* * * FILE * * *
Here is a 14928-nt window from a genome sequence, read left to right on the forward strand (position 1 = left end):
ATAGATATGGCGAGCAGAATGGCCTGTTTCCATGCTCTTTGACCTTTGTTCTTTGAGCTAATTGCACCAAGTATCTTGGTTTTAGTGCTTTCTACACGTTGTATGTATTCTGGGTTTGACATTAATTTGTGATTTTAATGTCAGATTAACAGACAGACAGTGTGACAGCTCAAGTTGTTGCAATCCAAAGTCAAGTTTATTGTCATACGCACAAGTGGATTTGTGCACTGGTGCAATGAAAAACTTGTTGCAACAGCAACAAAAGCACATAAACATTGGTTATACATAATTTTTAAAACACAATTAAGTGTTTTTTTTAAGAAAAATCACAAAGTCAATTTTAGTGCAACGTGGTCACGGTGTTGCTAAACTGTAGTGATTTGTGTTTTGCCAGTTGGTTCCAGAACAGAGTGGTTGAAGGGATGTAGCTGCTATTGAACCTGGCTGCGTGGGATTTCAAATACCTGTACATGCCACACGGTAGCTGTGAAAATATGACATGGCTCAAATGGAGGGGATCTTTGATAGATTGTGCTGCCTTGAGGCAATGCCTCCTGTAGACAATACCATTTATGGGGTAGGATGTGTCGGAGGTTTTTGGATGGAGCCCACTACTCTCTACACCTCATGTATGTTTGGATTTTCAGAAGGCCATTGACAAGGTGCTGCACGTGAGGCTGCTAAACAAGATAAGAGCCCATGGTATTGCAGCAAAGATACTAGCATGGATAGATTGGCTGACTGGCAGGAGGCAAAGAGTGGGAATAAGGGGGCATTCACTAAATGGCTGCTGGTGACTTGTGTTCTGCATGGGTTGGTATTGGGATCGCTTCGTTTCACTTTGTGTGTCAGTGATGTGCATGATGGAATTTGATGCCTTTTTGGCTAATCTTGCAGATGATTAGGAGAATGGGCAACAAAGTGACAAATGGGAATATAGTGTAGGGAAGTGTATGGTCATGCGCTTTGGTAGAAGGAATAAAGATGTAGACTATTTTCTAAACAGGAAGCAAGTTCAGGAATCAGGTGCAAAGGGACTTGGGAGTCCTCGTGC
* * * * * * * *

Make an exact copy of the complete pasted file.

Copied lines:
Here is a 14928-nt window from a genome sequence, read left to right on the forward strand (position 1 = left end):
ATAGATATGGCGAGCAGAATGGCCTGTTTCCATGCTCTTTGACCTTTGTTCTTTGAGCTAATTGCACCAAGTATCTTGGTTTTAGTGCTTTCTACACGTTGTATGTATTCTGGGTTTGACATTAATTTGTGATTTTAATGTCAGATTAACAGACAGACAGTGTGACAGCTCAAGTTGTTGCAATCCAAAGTCAAGTTTATTGTCATACGCACAAGTGGATTTGTGCACTGGTGCAATGAAAAACTTGTTGCAACAGCAACAAAAGCACATAAACATTGGTTATACATAATTTTTAAAACACAATTAAGTGTTTTTTTTAAGAAAAATCACAAAGTCAATTTTAGTGCAACGTGGTCACGGTGTTGCTAAACTGTAGTGATTTGTGTTTTGCCAGTTGGTTCCAGAACAGAGTGGTTGAAGGGATGTAGCTGCTATTGAACCTGGCTGCGTGGGATTTCAAATACCTGTACATGCCACACGGTAGCTGTGAAAATATGACATGGCTCAAATGGAGGGGATCTTTGATAGATTGTGCTGCCTTGAGGCAATGCCTCCTGTAGACAATACCATTTATGGGGTAGGATGTGTCGGAGGTTTTTGGATGGAGCCCACTACTCTCTACACCTCATGTATGTTTGGATTTTCAGAAGGCCATTGACAAGGTGCTGCACGTGAGGCTGCTAAACAAGATAAGAGCCCATGGTATTGCAGCAAAGATACTAGCATGGATAGATTGGCTGACTGGCAGGAGGCAAAGAGTGGGAATAAGGGGGCATTCACTAAATGGCTGCTGGTGACTTGTGTTCTGCATGGGTTGGTATTGGGATCGCTTCGTTTCACTTTGTGTGTCAGTGATGTGCATGATGGAATTTGATGCCTTTTTGGCTAATCTTGCAGATGATTAGGAGAATGGGCAACAAAGTGACAAATGGGAATATAGTGTAGGGAAGTGTATGGTCATGCGCTTTGGTAGAAGGAATAAAGATGTAGACTATTTTCTAAACAGGAAGCAAGTTCAGGAATCAGGTGCAAAGGGACTTGGGAGTCCTCGTGC